Making matters worse, Forrester contends that the same capabilities enabling consumers are actually hindering companies as they struggle against constraints of three kinds:
- technological; and
Another significant motivation behind the growth in CI, Frankland says, is the ever-increasing amount of customer data companies are gathering. In fact, he says, according to an estimate by Andreas Weigend, the chief scientist at online retail giant Amazon.com, the amount of data accumulated in 2009 alone exceeds the cumulative amount gathered "in the entire history of mankind through 2008." The challenge is in making sense of that tidal wave of data, and generating actionable intelligence in the process.
When it came to integrating the various functions of customer intelligence, however, respondents claimed that actionable intelligence and marketing efficiency often took a back seat in the pursuit of "strategic value." Asked to name their objectives in integrating CI, respondents cited the following three goals most often:
- Creating a unified customer intelligence function;
- leveraging best practices across functions; and
- enabling the integrated function to play a more strategic role at the corporate level.
Frankland admits that it wasn't unusual to find three-quarters of respondents not yet measuring the value of their customer intelligence. But that left approximately one-quarter of respondents with metrics to report -- and to compare. Frankland says that, among this minority, he was "pleasantly surprised to see how broadly they're [measuring performance], and the results they're seeing." According to the survey, the measurements that revealed the most-impressive results were:
- Campaign metrics: Of the 53 respondents using this metric, 83 percent saw improvement.
- Customer satisfaction: Of the 55 using this metric, 78 percent saw improvement.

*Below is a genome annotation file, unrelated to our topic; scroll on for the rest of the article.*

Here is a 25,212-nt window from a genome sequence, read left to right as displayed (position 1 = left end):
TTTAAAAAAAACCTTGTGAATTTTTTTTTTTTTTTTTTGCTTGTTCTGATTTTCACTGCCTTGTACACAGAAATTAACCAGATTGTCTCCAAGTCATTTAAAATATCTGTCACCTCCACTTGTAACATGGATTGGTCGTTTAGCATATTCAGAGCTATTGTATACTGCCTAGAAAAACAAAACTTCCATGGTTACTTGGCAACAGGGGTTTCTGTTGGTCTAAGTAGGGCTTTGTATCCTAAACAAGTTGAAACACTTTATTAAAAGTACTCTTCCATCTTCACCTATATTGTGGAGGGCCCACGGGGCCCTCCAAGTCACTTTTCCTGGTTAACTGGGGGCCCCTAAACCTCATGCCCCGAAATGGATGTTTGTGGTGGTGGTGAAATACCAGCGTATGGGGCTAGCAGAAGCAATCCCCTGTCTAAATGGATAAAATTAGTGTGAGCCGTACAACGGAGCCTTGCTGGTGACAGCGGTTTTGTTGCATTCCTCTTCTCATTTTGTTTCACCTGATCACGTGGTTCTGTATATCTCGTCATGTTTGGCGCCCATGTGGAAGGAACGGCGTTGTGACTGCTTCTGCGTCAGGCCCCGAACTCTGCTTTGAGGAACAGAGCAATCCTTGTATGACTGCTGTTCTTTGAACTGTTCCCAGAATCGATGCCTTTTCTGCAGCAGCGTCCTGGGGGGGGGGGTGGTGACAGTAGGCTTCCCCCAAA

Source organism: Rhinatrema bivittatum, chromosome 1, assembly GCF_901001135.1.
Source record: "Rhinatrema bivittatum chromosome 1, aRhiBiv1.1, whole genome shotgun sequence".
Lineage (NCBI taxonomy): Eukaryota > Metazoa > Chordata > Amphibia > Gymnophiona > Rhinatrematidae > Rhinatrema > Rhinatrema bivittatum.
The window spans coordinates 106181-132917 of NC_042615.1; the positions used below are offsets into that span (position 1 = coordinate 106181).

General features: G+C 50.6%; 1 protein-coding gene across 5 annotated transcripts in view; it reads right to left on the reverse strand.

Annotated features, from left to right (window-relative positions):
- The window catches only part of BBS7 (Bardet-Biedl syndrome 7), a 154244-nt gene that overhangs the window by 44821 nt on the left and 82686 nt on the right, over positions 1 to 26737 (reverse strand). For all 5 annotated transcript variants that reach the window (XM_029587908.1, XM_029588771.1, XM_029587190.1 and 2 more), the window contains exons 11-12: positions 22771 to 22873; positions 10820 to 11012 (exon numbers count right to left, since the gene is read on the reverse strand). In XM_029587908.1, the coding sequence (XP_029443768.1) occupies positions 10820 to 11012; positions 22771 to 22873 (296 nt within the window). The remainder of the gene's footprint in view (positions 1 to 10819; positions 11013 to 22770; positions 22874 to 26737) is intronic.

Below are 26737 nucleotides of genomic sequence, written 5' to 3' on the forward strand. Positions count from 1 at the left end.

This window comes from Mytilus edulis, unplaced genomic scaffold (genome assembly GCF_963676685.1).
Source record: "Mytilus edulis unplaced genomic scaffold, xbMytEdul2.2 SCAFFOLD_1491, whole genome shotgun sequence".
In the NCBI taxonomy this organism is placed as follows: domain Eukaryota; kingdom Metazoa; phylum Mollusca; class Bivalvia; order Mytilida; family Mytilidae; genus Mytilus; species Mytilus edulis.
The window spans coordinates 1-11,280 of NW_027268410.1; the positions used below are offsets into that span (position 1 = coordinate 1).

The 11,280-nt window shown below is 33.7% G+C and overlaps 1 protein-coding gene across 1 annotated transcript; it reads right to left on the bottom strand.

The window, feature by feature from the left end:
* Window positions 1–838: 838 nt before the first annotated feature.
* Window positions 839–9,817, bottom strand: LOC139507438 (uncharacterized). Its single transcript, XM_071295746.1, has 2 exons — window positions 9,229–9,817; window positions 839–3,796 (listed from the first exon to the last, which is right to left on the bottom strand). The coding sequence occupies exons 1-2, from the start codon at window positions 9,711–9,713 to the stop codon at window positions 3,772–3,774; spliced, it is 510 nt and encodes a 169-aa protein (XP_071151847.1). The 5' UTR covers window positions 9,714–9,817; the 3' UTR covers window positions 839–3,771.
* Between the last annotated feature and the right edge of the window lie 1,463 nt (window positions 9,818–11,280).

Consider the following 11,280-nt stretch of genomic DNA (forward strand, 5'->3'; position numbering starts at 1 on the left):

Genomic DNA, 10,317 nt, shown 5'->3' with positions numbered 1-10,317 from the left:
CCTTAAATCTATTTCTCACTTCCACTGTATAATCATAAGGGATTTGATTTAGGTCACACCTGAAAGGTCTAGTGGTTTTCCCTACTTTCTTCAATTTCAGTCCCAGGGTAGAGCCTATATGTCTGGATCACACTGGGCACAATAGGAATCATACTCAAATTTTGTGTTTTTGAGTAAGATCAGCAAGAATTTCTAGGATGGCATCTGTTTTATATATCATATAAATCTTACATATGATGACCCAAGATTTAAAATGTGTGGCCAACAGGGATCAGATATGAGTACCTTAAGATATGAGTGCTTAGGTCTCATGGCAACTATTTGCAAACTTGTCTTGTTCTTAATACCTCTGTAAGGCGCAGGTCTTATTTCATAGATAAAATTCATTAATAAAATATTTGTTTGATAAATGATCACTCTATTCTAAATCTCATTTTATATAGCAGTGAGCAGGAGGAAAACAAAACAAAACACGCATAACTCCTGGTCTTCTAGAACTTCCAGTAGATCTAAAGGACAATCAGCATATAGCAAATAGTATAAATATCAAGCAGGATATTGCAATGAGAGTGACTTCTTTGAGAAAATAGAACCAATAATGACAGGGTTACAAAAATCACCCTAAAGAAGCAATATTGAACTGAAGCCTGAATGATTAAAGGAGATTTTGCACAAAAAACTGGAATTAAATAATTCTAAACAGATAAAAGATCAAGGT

- Incremental revenue: Of the 43 using this metric, 77 percent saw improvement.
- Customer retention: Of the 57 using this metric, 75 percent saw improvement.
Forrester has developed a Customer Intelligence Maturity Model to assess the industry's progress in embracing CI. The model includes the following three stages, listed here in increasing complexity and maturity:
- Functional Intelligence (54 percent of companies): CI is restricted within a specific channel, product, or service.
- Marketing Intelligence (34 percent): As the name suggests, CI is used to measure marketing performance across channels, products, and services, but rarely extends enterprisewide; and
- Strategic Intelligence (12 percent): CI influences overall business growth and may be considered a "most-valued strategic asset."
According to Frankland, the model incorporates multiple factors, including:
- depth and breadth of CI usage;
- CI's sphere of influence within the organization; and
- executive support of CI's role.
Advancing from one stage to the next is a challenge, Frankland says, and progression ultimately depends not only on each company's specific circumstances, but on the existing cultural and technological demands in evidence as well.
Frankland writes in the report that the desire to make an emotional impact on the customer "will move [CI] to the front of the room." As a result, he predicts, companies will gradually undergo a critical cultural shift powered by Customer Intelligence -- a shift that will lead to the evolution of what he calls "the next-generation CMO."